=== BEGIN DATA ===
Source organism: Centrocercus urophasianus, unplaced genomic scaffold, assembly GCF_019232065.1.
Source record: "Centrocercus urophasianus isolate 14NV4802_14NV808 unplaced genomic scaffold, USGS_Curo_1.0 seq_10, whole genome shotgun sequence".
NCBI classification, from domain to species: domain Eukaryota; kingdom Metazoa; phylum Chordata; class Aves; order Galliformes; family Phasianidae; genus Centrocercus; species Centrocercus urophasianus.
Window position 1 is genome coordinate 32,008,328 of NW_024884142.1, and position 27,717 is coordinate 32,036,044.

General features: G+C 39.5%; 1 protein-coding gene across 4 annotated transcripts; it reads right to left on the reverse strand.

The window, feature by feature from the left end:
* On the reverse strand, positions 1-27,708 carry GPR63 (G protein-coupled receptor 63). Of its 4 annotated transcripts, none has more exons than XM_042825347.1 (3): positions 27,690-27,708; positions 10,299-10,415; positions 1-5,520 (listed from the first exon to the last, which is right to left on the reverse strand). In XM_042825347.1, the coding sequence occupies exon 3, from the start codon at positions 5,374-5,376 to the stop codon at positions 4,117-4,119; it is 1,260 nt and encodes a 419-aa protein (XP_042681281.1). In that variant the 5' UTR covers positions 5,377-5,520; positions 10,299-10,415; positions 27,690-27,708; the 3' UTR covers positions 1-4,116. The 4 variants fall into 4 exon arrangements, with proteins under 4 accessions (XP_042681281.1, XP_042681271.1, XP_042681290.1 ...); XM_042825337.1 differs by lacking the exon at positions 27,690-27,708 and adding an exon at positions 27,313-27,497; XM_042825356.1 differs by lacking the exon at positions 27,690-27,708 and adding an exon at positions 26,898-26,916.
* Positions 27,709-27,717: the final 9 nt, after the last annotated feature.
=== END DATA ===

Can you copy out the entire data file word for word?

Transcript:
Source organism: Centrocercus urophasianus, unplaced genomic scaffold, assembly GCF_019232065.1.
Source record: "Centrocercus urophasianus isolate 14NV4802_14NV808 unplaced genomic scaffold, USGS_Curo_1.0 seq_10, whole genome shotgun sequence".
NCBI classification, from domain to species: domain Eukaryota; kingdom Metazoa; phylum Chordata; class Aves; order Galliformes; family Phasianidae; genus Centrocercus; species Centrocercus urophasianus.
Window position 1 is genome coordinate 32,008,328 of NW_024884142.1, and position 27,717 is coordinate 32,036,044.

General features: G+C 39.5%; 1 protein-coding gene across 4 annotated transcripts; it reads right to left on the reverse strand.

The window, feature by feature from the left end:
* On the reverse strand, positions 1-27,708 carry GPR63 (G protein-coupled receptor 63). Of its 4 annotated transcripts, none has more exons than XM_042825347.1 (3): positions 27,690-27,708; positions 10,299-10,415; positions 1-5,520 (listed from the first exon to the last, which is right to left on the reverse strand). In XM_042825347.1, the coding sequence occupies exon 3, from the start codon at positions 5,374-5,376 to the stop codon at positions 4,117-4,119; it is 1,260 nt and encodes a 419-aa protein (XP_042681281.1). In that variant the 5' UTR covers positions 5,377-5,520; positions 10,299-10,415; positions 27,690-27,708; the 3' UTR covers positions 1-4,116. The 4 variants fall into 4 exon arrangements, with proteins under 4 accessions (XP_042681281.1, XP_042681271.1, XP_042681290.1 ...); XM_042825337.1 differs by lacking the exon at positions 27,690-27,708 and adding an exon at positions 27,313-27,497; XM_042825356.1 differs by lacking the exon at positions 27,690-27,708 and adding an exon at positions 26,898-26,916.
* Positions 27,709-27,717: the final 9 nt, after the last annotated feature.